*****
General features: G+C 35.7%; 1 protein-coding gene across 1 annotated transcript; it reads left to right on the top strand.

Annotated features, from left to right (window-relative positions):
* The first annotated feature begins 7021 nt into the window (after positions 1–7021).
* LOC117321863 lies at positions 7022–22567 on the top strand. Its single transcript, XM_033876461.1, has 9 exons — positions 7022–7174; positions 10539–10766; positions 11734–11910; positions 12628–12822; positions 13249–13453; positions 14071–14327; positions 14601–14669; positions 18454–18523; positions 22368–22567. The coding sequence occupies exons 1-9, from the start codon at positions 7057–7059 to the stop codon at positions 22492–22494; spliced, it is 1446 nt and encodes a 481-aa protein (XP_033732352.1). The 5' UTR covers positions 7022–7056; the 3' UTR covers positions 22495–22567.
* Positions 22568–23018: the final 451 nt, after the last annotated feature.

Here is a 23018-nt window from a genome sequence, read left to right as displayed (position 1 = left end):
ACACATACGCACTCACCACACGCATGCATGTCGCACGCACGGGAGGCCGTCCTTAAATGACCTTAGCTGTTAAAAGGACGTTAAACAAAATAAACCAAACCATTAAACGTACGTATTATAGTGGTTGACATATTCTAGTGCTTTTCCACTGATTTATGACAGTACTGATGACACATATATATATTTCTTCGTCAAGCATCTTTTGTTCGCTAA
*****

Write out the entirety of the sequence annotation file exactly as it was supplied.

General features: G+C 35.7%; 1 protein-coding gene across 1 annotated transcript; it reads left to right on the top strand.

Annotated features, from left to right (window-relative positions):
* The first annotated feature begins 7021 nt into the window (after positions 1–7021).
* LOC117321863 lies at positions 7022–22567 on the top strand. Its single transcript, XM_033876461.1, has 9 exons — positions 7022–7174; positions 10539–10766; positions 11734–11910; positions 12628–12822; positions 13249–13453; positions 14071–14327; positions 14601–14669; positions 18454–18523; positions 22368–22567. The coding sequence occupies exons 1-9, from the start codon at positions 7057–7059 to the stop codon at positions 22492–22494; spliced, it is 1446 nt and encodes a 481-aa protein (XP_033732352.1). The 5' UTR covers positions 7022–7056; the 3' UTR covers positions 22495–22567.
* Positions 22568–23018: the final 451 nt, after the last annotated feature.

Here is a 23018-nt window from a genome sequence, read left to right as displayed (position 1 = left end):
ACACATACGCACTCACCACACGCATGCATGTCGCACGCACGGGAGGCCGTCCTTAAATGACCTTAGCTGTTAAAAGGACGTTAAACAAAATAAACCAAACCATTAAACGTACGTATTATAGTGGTTGACATATTCTAGTGCTTTTCCACTGATTTATGACAGTACTGATGACACATATATATATTTCTTCGTCAAGCATCTTTTGTTCGCTAA